Education outside the classroom: It’s in our nature
15 May, 2020
In New Zealand we’re taught from a young age to love the outdoors, to explore our country’s natural beauty and connect with the land.
The latest research by Ara Institute of Canterbury academics Dr. Allen Hill (Principal Lecturer, Sustainability and Outdoor Education), Dr. David Irwin (Manager- Sustainability and Outdoor Education) - authored alongside colleagues from Otago University, University of Waikato and University of Canterbury - demonstrates that ‘Education Outside the Classroom’ (EOTC) is very much part of the fabric of schools within Aotearoa New Zealand.
A class of Ara Outdoor Education students preparing to kayak
This significant research, funded by Education Outdoors New Zealand (EONZ) and Ministry of Education, is part of a newly-published national study, Education Outside the Classroom in Aotearoa New Zealand – A Comprehensive National Study: Final Report.
Dr. Allen Hill said, “The purpose of this study was to gather an up-to-date sense of the nature of the EOTC that’s occurring in schools across Aotearoa New Zealand, the value that schools place upon it and the challenges they have in providing equitable, quality EOTC.”
A survey of 523 school leaders and EOTC coordinators found that 96% of questionnaire respondents felt that EOTC was extremely or very important to their school; a finding that was reflected in students’ and teachers’ interview responses. The description ‘EOTC brings the curriculum alive’ was a familiar catch‐phrase used by many teachers to describe how EOTC experiences enriched their students’ learning.
“The key value propositions from schools related to EOTC were that it enriches curriculum, provides authentic ‘real-world’ learning, increases student engagement, and provides significant opportunity for students to develop better learning relationships between each other and their teachers,” Hill said.
“I really believe these value outcomes apply to tertiary education too, particularly the ITP sector. Providing students with the opportunity for ‘real-world’, applied, hands-on learning is crucial for not only improving student engagement but also for meeting the needs of 21st century learning and a rapidly-changing future of work, especially in a post-Covid-19 world.”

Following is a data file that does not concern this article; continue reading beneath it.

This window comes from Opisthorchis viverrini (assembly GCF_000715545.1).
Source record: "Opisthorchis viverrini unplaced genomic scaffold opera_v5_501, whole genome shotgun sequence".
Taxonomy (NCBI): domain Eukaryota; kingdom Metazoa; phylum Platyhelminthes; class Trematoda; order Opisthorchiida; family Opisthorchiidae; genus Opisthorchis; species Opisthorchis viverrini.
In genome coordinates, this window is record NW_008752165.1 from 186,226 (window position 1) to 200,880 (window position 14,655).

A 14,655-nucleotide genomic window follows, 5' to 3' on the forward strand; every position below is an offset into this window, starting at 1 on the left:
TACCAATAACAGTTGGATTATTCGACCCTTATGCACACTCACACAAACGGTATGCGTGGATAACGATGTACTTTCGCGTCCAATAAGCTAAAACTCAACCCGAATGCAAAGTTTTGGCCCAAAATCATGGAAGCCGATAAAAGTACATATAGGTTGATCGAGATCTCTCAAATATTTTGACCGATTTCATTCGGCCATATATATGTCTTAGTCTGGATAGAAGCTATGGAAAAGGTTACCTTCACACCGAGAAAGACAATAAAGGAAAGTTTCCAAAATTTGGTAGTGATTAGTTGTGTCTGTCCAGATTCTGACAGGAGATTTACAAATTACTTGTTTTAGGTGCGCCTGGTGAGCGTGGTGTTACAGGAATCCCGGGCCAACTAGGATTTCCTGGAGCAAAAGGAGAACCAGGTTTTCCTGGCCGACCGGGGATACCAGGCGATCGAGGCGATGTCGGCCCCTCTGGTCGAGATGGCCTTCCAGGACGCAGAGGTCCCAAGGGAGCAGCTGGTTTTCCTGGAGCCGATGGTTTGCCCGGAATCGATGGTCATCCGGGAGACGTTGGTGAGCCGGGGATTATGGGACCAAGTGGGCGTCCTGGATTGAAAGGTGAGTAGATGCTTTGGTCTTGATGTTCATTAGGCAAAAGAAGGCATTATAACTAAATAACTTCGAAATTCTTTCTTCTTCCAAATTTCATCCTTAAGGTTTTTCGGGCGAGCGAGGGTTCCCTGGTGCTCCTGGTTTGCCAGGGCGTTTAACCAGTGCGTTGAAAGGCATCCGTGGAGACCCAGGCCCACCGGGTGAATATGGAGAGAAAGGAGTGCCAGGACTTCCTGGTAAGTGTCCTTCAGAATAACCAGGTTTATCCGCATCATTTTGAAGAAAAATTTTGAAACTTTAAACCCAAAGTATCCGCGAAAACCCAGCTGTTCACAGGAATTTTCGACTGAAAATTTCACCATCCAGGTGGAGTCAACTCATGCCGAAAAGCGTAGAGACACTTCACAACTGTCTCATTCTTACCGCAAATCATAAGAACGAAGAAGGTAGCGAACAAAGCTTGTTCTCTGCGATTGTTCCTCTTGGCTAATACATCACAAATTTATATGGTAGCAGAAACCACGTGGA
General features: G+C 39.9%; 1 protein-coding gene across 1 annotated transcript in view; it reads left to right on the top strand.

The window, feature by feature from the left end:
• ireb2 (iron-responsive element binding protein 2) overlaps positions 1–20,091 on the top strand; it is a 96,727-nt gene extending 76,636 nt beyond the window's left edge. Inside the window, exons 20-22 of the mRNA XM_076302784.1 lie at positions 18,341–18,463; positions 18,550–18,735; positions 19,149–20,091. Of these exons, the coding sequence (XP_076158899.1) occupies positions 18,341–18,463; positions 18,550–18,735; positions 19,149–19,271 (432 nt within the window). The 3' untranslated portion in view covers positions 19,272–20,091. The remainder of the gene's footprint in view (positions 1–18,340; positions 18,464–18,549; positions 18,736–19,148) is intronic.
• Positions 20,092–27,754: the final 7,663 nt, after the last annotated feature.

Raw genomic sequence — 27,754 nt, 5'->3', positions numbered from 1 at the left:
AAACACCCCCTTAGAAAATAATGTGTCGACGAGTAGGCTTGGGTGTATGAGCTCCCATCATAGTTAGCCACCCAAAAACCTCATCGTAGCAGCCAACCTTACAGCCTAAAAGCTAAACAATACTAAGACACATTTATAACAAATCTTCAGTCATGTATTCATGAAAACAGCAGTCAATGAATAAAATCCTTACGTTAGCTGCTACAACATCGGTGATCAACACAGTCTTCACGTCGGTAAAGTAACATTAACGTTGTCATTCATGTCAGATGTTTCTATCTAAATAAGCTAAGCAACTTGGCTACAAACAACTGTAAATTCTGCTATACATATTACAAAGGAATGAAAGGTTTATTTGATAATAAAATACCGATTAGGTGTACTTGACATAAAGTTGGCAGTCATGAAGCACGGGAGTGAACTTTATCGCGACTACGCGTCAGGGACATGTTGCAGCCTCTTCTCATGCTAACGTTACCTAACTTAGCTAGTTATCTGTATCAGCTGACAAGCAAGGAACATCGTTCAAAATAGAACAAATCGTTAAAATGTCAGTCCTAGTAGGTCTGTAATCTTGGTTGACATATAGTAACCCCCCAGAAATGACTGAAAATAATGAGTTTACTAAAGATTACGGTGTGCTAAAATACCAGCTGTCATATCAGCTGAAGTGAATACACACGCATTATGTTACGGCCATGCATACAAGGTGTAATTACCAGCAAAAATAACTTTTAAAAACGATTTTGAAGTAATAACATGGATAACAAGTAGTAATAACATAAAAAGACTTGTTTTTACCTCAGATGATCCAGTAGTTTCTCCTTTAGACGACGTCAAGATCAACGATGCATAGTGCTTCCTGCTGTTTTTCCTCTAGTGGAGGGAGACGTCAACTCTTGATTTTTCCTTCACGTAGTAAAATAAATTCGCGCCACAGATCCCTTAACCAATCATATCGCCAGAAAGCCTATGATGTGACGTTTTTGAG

Health and physical education stood out as the learning area where EOTC was most prevalent, with 92% of respondent schools indicating EOTC experiences took place in this subject at least once a term. EOTC learning experiences in social sciences, science, and the arts were also common, with over half of respondent schools indicating that students took curriculum enrichment trips once a term to places such as museums, art galleries and historical sites.
Hill said, “In the interviews students talked to us about how engaging EOTC is and how it gives them more ownership and investment in their learning. They also spoke positively about developing better relationships with each other and their teachers, and the opportunity to have new experiences.”
The study found that despite schools placing a high value upon EOTC experiences, there were several challenges facing effective and equitable EOTC provision. The main obstacles were cost and resourcing shortfalls, time constraints and teacher workloads, health and safety considerations and a lack of experienced teachers and parents to lead or assist with EOTC trips. The research found that most of the challenges related to underfunding of the sector - an important finding which reveals the social, political, and economic context in which EOTC is envisioned and enacted.